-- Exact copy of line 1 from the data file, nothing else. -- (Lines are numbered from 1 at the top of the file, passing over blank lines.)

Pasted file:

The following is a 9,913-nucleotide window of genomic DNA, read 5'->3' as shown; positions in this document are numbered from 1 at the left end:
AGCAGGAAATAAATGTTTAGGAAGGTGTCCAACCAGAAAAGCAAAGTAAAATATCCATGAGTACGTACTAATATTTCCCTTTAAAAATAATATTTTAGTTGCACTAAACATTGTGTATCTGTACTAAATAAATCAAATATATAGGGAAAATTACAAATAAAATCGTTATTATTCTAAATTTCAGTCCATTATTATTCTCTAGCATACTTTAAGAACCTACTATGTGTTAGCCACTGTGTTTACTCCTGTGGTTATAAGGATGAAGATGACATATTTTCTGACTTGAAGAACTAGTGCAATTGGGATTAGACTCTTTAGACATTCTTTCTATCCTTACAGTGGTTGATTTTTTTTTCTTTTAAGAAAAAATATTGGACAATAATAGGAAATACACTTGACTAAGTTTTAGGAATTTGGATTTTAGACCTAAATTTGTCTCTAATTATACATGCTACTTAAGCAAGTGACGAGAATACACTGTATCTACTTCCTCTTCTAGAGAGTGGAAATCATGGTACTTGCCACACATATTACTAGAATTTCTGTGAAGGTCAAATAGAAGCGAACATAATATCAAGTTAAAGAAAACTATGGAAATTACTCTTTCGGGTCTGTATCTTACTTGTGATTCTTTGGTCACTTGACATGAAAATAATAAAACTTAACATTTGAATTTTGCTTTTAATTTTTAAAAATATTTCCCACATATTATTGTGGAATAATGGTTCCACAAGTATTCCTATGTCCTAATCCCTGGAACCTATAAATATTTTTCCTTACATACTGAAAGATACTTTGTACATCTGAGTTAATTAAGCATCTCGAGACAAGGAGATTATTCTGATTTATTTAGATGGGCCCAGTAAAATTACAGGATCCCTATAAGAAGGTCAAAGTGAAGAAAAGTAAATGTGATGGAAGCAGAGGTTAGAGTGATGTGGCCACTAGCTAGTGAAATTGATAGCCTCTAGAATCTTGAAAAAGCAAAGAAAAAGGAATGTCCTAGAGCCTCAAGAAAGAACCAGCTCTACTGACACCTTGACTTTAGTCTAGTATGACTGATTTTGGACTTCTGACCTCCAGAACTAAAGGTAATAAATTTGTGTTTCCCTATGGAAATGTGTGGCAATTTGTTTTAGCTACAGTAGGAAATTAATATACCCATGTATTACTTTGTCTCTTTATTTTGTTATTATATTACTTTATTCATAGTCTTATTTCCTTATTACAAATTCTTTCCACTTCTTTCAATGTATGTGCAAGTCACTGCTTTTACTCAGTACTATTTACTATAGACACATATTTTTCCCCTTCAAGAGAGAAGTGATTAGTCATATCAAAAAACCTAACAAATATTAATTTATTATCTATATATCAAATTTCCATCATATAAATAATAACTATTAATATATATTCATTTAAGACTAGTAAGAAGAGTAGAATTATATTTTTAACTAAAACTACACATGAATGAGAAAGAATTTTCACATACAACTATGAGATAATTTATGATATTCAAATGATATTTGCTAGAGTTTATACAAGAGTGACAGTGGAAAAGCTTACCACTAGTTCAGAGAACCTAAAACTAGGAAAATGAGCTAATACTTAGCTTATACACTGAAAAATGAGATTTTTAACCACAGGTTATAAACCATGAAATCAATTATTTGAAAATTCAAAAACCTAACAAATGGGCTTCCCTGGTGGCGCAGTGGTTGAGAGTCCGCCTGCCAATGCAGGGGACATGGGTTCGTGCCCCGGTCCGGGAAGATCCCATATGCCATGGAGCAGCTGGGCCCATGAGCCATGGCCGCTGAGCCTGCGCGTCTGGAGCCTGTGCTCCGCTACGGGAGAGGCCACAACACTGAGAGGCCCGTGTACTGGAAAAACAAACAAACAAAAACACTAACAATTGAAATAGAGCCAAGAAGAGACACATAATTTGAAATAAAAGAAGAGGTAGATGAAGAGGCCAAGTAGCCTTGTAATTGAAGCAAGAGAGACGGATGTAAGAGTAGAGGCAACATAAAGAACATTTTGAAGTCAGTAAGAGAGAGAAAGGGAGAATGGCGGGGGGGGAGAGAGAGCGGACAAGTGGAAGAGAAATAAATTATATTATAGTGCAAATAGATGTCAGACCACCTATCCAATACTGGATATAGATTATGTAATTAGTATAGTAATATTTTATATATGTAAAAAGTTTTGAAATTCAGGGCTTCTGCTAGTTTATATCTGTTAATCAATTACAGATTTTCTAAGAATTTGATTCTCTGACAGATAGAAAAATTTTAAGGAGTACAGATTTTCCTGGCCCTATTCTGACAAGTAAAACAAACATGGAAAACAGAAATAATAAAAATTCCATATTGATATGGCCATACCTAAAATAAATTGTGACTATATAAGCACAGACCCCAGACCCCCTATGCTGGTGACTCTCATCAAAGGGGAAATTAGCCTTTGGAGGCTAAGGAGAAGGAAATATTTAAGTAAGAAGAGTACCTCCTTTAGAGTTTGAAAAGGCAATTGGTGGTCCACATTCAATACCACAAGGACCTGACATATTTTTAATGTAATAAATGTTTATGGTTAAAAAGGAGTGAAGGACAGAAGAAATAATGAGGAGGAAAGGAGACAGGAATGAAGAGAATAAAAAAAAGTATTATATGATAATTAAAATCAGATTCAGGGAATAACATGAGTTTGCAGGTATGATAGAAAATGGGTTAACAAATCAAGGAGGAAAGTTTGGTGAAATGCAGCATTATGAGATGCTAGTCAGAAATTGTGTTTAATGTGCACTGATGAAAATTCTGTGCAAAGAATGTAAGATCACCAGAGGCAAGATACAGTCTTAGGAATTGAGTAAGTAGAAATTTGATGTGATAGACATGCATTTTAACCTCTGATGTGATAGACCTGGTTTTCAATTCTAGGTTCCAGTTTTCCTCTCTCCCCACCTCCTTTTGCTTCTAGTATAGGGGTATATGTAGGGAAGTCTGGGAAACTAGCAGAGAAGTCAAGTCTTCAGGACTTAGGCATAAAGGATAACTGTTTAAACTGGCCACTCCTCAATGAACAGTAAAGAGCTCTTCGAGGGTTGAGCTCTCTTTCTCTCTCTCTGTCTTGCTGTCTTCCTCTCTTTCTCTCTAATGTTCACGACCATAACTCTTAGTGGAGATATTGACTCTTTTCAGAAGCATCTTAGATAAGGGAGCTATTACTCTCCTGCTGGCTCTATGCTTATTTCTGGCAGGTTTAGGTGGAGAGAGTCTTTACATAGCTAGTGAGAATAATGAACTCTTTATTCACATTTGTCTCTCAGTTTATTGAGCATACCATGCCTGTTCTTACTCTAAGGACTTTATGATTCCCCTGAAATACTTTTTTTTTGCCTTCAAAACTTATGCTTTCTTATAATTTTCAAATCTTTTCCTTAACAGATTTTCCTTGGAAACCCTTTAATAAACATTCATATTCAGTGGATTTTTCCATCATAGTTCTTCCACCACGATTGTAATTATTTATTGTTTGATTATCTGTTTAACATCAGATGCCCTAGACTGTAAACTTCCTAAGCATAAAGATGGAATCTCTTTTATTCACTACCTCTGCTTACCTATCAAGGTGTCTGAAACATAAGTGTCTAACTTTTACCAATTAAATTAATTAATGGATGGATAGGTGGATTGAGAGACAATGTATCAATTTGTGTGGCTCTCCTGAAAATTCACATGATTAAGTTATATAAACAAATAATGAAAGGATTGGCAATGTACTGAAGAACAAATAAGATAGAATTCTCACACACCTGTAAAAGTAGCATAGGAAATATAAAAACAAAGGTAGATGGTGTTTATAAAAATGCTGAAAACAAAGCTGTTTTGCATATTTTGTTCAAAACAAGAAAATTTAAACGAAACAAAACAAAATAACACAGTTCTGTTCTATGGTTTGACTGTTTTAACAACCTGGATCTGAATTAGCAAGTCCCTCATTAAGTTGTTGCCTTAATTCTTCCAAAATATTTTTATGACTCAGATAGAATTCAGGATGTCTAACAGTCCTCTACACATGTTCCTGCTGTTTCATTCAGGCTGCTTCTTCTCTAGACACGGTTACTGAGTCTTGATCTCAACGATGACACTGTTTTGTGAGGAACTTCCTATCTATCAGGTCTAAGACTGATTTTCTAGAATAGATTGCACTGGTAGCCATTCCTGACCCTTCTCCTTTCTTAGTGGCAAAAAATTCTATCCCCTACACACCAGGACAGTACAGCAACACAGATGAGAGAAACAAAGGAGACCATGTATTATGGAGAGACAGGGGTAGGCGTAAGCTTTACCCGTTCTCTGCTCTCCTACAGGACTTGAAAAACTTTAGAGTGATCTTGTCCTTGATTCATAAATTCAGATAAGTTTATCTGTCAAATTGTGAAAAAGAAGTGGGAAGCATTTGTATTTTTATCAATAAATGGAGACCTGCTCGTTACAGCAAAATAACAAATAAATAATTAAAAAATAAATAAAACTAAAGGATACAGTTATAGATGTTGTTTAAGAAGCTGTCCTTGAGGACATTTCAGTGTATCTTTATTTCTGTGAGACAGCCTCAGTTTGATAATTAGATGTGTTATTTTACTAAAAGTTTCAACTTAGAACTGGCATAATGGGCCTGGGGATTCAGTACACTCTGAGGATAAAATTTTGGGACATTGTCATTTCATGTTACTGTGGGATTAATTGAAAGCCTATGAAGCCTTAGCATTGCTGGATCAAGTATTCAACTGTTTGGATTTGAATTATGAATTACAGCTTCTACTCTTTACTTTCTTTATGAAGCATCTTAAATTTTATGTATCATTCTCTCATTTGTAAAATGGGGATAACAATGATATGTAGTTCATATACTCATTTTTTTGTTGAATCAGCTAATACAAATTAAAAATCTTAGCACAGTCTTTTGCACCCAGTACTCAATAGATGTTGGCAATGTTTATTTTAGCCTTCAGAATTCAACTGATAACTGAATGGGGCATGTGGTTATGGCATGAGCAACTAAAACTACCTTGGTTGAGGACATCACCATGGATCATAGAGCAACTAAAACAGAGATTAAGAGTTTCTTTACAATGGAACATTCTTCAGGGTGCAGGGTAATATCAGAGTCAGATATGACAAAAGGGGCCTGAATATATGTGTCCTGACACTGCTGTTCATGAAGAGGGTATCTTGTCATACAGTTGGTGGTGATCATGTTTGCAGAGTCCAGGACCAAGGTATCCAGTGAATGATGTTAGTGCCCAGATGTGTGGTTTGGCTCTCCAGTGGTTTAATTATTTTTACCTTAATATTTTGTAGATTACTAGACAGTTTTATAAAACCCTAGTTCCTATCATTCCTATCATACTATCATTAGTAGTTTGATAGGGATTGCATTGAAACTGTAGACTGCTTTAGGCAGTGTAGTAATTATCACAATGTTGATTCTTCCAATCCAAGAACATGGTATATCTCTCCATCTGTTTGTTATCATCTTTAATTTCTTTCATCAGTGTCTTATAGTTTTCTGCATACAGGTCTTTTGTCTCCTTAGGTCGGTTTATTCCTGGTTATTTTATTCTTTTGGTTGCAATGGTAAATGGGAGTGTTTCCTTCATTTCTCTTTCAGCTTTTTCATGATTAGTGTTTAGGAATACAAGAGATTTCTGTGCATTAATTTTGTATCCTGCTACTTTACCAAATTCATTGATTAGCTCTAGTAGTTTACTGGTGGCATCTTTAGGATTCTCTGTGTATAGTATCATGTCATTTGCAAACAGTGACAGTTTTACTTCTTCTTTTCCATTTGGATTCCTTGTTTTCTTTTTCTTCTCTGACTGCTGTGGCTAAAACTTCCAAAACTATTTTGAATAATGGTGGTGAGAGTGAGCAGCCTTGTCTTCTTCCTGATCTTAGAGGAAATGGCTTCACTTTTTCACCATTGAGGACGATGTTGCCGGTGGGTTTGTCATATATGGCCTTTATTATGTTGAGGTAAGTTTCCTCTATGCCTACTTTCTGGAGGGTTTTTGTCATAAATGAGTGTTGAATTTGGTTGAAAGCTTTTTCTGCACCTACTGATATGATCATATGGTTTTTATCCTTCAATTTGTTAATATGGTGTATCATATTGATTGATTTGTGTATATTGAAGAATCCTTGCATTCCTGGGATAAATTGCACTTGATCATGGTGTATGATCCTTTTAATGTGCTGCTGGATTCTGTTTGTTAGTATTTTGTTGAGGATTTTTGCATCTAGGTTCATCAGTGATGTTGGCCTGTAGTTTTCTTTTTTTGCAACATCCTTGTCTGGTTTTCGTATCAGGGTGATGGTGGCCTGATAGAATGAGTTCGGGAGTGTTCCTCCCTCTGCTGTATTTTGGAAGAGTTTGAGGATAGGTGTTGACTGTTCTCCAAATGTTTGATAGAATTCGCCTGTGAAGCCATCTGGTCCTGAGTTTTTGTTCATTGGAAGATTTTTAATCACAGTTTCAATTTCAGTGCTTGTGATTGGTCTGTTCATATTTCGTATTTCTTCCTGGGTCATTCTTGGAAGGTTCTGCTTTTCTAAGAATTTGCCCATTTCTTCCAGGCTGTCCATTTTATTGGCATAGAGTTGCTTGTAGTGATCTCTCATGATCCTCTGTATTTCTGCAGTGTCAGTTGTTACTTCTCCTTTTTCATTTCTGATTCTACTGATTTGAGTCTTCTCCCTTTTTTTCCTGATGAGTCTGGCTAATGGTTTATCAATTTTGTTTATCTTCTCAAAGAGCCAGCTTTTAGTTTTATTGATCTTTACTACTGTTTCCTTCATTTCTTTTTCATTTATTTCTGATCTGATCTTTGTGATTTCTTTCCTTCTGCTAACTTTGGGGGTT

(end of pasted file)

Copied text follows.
The following is a 9,913-nucleotide window of genomic DNA, read 5'->3' as shown; positions in this document are numbered from 1 at the left end: